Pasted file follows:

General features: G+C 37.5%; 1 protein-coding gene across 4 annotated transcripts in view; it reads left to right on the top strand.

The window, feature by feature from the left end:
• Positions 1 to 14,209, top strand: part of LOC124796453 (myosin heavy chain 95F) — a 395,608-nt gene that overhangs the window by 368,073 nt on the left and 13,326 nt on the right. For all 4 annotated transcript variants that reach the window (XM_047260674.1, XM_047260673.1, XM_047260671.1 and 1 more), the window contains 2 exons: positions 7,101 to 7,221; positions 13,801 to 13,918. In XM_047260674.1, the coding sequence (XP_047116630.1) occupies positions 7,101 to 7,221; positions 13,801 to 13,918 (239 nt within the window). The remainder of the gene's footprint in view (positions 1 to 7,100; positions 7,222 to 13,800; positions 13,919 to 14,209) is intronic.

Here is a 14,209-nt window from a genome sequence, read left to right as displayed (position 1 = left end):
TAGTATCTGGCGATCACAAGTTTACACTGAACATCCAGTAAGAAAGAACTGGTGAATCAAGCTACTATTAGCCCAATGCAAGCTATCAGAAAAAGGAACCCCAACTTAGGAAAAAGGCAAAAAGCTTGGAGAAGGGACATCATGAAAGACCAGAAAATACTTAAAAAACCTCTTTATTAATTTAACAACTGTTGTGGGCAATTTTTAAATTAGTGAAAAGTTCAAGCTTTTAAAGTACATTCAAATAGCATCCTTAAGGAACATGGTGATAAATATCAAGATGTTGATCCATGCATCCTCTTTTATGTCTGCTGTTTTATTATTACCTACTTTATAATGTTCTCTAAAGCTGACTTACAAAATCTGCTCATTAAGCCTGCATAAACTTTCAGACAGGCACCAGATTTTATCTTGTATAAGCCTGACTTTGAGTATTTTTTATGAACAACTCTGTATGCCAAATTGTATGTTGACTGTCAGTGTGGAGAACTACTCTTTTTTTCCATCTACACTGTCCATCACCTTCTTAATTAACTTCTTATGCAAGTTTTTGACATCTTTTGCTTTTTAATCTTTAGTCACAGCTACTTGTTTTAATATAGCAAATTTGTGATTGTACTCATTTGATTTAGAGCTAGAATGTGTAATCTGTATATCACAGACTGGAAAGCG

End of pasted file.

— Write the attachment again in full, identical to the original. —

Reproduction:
General features: G+C 37.5%; 1 protein-coding gene across 4 annotated transcripts in view; it reads left to right on the top strand.

The window, feature by feature from the left end:
• Positions 1 to 14,209, top strand: part of LOC124796453 (myosin heavy chain 95F) — a 395,608-nt gene that overhangs the window by 368,073 nt on the left and 13,326 nt on the right. For all 4 annotated transcript variants that reach the window (XM_047260674.1, XM_047260673.1, XM_047260671.1 and 1 more), the window contains 2 exons: positions 7,101 to 7,221; positions 13,801 to 13,918. In XM_047260674.1, the coding sequence (XP_047116630.1) occupies positions 7,101 to 7,221; positions 13,801 to 13,918 (239 nt within the window). The remainder of the gene's footprint in view (positions 1 to 7,100; positions 7,222 to 13,800; positions 13,919 to 14,209) is intronic.

Here is a 14,209-nt window from a genome sequence, read left to right as displayed (position 1 = left end):
TAGTATCTGGCGATCACAAGTTTACACTGAACATCCAGTAAGAAAGAACTGGTGAATCAAGCTACTATTAGCCCAATGCAAGCTATCAGAAAAAGGAACCCCAACTTAGGAAAAAGGCAAAAAGCTTGGAGAAGGGACATCATGAAAGACCAGAAAATACTTAAAAAACCTCTTTATTAATTTAACAACTGTTGTGGGCAATTTTTAAATTAGTGAAAAGTTCAAGCTTTTAAAGTACATTCAAATAGCATCCTTAAGGAACATGGTGATAAATATCAAGATGTTGATCCATGCATCCTCTTTTATGTCTGCTGTTTTATTATTACCTACTTTATAATGTTCTCTAAAGCTGACTTACAAAATCTGCTCATTAAGCCTGCATAAACTTTCAGACAGGCACCAGATTTTATCTTGTATAAGCCTGACTTTGAGTATTTTTTATGAACAACTCTGTATGCCAAATTGTATGTTGACTGTCAGTGTGGAGAACTACTCTTTTTTTCCATCTACACTGTCCATCACCTTCTTAATTAACTTCTTATGCAAGTTTTTGACATCTTTTGCTTTTTAATCTTTAGTCACAGCTACTTGTTTTAATATAGCAAATTTGTGATTGTACTCATTTGATTTAGAGCTAGAATGTGTAATCTGTATATCACAGACTGGAAAGCG